Fall Trout Fishing With Streamers in Pennsylvania
January 4, 2016 by FISH THIS Staff
Summer is slowing coming to an end. Fall brings with it cooler water, which means trout fishing is back on. Streams that made it through the low water and high temperatures of summer still hold trout. Gone are the glory days of spring and early summer where "Match the Hatch" is standard lingo. Dryfly fly fishing is limited to warm afternoons with a few select bugs, an a trout's diet moves to underwater. Streamers are just what you need for fall trout fishing on the fly.
Streamers work the best in the fall when trout are feeding below the surface. These flies are versatile. Different types of streamer patterns such as sculpins, minnows, and wooly buggers mimic most forage bases and can also be fished shallow or deep.
Streamer Fishing for Fall Trout
Streamer fishing is not what most think about when talking fall fly fishing. Mastering streamer fishing is about getting down to basics. No need to worry about that long, super light tippet you had in the spring. Switch over to 2- to 3-feet of 5X tippet to improve casting and to get the fly in front of the trout better. Casting also becomes simpler, depending of course on the size of your streamer you are fly fishing with. Casting is more deliberate, making sure you get the fly in the hole or ripple rather than to a dime size spot for a rising trout. Either dead-drift the streamer through the bite zone or more typically strip line to bring the streamer through the water. Try different retrieve speeds (and even floating) until you find what the fall trout are interested in.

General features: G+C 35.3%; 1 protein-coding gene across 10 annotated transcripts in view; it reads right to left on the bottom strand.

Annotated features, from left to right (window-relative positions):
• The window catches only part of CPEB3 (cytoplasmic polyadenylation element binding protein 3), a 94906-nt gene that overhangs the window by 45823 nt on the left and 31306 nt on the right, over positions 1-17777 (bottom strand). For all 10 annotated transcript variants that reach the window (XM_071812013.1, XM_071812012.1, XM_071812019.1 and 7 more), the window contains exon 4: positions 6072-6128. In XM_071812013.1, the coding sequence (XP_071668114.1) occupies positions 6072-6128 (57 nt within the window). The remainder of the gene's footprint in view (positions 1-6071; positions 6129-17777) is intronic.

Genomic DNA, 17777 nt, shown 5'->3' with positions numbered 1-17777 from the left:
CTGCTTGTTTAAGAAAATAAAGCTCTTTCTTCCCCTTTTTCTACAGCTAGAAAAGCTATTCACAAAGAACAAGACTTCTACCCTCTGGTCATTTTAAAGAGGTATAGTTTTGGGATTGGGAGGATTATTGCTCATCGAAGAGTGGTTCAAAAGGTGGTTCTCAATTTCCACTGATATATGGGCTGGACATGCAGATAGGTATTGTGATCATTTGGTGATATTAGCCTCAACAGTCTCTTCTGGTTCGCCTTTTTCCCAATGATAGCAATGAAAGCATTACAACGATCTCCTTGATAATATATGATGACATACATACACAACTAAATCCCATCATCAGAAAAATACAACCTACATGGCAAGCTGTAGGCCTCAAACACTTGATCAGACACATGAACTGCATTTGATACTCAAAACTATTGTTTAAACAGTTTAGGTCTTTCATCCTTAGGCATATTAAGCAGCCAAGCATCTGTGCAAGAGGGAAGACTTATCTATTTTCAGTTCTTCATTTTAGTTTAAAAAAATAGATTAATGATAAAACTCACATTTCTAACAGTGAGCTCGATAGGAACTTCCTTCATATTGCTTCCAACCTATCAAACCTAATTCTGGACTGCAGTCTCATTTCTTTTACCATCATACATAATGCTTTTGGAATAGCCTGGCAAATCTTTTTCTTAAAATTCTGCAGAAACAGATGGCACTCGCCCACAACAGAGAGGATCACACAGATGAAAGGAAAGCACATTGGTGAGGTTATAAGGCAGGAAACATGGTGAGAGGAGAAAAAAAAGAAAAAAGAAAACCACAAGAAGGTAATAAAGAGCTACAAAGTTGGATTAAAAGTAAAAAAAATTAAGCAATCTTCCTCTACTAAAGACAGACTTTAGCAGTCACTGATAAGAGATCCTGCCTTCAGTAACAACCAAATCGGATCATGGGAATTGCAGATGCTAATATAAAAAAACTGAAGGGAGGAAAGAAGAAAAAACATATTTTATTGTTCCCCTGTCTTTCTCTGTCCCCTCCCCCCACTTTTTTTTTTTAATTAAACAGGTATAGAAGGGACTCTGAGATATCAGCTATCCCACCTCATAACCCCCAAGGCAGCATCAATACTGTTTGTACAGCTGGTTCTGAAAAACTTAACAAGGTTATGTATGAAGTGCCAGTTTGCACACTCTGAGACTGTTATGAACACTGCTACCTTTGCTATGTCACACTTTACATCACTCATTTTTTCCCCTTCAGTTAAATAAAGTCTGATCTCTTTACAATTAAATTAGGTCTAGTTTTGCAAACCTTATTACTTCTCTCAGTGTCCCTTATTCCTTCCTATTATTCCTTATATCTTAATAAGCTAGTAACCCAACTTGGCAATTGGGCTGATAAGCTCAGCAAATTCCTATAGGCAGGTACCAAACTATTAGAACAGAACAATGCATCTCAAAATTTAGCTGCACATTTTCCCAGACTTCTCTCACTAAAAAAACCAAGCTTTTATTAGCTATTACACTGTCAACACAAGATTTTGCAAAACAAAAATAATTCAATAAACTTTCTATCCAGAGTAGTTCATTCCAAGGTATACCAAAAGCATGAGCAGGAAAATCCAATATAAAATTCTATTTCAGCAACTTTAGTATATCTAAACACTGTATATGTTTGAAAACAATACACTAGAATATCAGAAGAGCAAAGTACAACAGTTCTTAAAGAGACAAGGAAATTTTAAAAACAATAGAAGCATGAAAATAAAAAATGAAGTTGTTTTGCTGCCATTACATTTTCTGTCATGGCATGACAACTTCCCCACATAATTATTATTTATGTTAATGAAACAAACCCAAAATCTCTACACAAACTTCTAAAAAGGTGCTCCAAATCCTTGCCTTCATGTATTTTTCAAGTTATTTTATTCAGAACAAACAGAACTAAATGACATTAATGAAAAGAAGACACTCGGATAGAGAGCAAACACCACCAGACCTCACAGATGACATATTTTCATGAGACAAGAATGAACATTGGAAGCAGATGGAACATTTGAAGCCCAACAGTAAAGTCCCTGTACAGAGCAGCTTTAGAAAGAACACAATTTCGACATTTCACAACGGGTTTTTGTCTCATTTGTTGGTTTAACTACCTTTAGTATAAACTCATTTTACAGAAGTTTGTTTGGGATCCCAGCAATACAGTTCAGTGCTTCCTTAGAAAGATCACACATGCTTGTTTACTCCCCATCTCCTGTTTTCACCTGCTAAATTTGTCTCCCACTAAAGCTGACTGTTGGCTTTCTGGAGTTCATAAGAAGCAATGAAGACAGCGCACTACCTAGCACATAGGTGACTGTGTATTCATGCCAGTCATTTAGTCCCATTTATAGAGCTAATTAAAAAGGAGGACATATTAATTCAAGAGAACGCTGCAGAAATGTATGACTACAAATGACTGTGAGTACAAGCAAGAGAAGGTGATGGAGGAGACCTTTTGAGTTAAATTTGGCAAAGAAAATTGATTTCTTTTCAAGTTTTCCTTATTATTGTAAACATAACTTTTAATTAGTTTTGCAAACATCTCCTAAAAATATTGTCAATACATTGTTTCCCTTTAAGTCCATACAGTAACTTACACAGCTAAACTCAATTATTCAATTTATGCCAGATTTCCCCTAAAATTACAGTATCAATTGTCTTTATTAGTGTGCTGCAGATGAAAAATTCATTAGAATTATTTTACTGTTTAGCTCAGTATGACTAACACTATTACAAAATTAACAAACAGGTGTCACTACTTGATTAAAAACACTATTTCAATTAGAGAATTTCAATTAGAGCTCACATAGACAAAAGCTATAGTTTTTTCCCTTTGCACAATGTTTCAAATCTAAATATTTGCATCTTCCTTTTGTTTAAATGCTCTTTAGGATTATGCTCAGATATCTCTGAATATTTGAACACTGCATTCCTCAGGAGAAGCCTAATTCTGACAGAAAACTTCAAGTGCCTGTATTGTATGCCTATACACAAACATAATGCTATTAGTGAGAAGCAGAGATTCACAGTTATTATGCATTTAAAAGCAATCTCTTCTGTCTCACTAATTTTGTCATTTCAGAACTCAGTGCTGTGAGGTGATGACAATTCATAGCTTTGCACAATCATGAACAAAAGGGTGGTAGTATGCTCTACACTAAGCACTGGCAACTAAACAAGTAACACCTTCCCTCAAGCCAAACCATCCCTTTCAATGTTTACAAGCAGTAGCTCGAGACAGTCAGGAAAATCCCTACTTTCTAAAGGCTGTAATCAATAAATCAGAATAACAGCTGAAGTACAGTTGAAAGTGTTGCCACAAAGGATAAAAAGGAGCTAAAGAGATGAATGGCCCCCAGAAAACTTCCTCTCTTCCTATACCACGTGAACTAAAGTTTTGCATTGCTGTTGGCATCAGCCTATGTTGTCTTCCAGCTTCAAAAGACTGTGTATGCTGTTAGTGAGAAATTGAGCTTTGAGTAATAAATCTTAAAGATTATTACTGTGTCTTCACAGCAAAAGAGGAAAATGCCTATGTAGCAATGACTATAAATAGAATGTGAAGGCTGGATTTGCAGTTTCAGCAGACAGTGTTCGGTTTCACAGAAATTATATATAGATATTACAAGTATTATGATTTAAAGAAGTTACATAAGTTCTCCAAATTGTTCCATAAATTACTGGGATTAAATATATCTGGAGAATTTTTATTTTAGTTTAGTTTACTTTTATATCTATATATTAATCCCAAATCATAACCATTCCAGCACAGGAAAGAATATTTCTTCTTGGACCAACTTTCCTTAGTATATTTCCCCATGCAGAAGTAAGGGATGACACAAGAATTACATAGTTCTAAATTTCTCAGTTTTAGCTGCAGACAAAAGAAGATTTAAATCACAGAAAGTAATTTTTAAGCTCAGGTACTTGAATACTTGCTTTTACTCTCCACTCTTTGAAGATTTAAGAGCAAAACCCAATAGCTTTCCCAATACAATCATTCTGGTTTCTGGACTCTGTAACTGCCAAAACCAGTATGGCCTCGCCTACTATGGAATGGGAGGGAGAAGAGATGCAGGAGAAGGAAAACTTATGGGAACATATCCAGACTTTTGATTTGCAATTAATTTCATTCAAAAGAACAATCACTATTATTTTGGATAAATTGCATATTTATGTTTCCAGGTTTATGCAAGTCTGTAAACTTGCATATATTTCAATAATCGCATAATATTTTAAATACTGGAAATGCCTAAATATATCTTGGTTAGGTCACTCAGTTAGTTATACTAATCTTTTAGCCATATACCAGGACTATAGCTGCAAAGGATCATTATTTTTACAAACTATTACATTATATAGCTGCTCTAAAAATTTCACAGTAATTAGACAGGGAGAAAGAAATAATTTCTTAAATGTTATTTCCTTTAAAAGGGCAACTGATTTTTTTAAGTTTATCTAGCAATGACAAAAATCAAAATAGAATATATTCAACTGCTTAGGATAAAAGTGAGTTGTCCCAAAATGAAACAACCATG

Picking the Right Streamer
Picking the right streamer pattern depends on the water you are fishing. Choose streamers tied in marabou or rabbit fur for added action in slower water and larger streams to attract bites from fall trout. Streamers with bead heads or streamers like the Clouser Minnow work well in fast water and smaller streams. Color is not as important. Dark colors in stained water or white and light colors in clear water work well. Getting the streamer in the feeding zone of the trout and making it "dance" is more important.
Every fly angler has a few streamers in the box, hopefully your Tacky Fly Box, but most rarely use them. As fall nears, get those streamers to the front and tie one on for some great fall fly fishing trout action.
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